Baking soda vs baking powder

Baking soda vs baking powder

Open up your kitchen pantry and you are sure to find a box of baking soda and baking powder.  As bakers, we reach for these two common household ingredients frequently and often when creating cakes, brownies, cookies, and breads.  Have you ever stopped to understand the nuances of these ingredients?  On the surface, baking soda and baking powder are both commonly used as leavening agents.  These ingredients directly contribute to the rise and texture of your baked goods. Even though these two ingredients are leavening agents, they are not interchangeable and actually perform unique functions in your recipes.  Let's take a deeper dive into each of these pantry staples!

Baking soda, technically known as sodium bicarbonate, operates as a pure leavening agent.  Therefore, it actually requires an acidic and liquid component for activation. The activation triggers the production of carbon dioxide, an essential element in the rising process (and a critical component to a light and fluffy baked treat!). Commonly used acids in baking include buttermilk, lemon juice, and white vinegar. Baking soda is typically incorporated into recipes that already possess one or more of these acidic components.  You will see baking soda included in recipes for a red velvet cake, lemon muffins, a gingerbread loaf, and a dark chocolate cake.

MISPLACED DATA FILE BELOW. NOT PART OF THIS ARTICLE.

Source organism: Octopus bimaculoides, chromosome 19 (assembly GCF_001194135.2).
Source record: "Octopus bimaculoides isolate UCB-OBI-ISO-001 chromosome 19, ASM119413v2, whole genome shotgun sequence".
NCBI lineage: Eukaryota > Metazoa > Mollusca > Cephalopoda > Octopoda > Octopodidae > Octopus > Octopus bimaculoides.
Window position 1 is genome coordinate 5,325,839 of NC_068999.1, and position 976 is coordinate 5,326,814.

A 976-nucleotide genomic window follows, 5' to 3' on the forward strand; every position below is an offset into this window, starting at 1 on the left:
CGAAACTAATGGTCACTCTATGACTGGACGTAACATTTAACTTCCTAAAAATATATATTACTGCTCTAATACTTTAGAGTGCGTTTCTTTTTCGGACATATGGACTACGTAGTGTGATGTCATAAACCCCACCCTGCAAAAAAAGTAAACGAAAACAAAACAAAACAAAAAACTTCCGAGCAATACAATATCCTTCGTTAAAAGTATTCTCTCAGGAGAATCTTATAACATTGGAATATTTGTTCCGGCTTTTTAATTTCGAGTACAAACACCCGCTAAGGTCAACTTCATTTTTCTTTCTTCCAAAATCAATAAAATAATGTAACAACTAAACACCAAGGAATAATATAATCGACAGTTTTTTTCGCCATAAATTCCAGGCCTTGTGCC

Baking powder is actually a blend of baking soda and an acid.  Once exposed to a liquid batter, the release of carbon dioxide is initiated (which means the leavening is initiated). Baking powder is used in recipes that lack an ingredient that is naturally acidic.  Recipes that commonly use baking powder instead of baking soda include chocolate chip scones, vanilla biscuits, banana pancakes, and almond biscotti.

Another critical difference between these two ingredients is their actual potency.  Baking soda is four times stronger than baking powder.  Therefore, a recipe that calls for baking soda will always contain a smaller quantity of the ingredient than a recipe that calls for baking powder. A general rule of thumb is to use ¼ teaspoon of baking soda per cup of flour.  In contrast, use 1 teaspoon of baking powder per cup of flour in a recipe. 

As you can see, although both baking soda and baking powder serve as leavening agents, they actually operate through distinct mechanisms and suit different culinary contexts. When developing your own recipes, always consider the level of  acidity in the ingredients and adjust the type and amount of leavening agent accordingly to achieve optimal rise and texture in your baked creations.


Crumble Crate is the culmination of years of experimenting with cooking and baking in my home kitchen. Since I was a small child, I found a simple pleasure in creating fresh delicious treats and sharing them with my family and friends. As life became more complicated, the basic task of baking in my kitchen became an even more critical and comforting sanctuary.

I want to share this joy of baking with you so that you too can experience the bliss you feel when you create and share fresh baked goodies with your loved ones. My goal is for us to explore baking together and take the stress out of the process so that you can decompress and learn to find refuge in your kitchen. I can’t wait to begin this baking journey with each of you!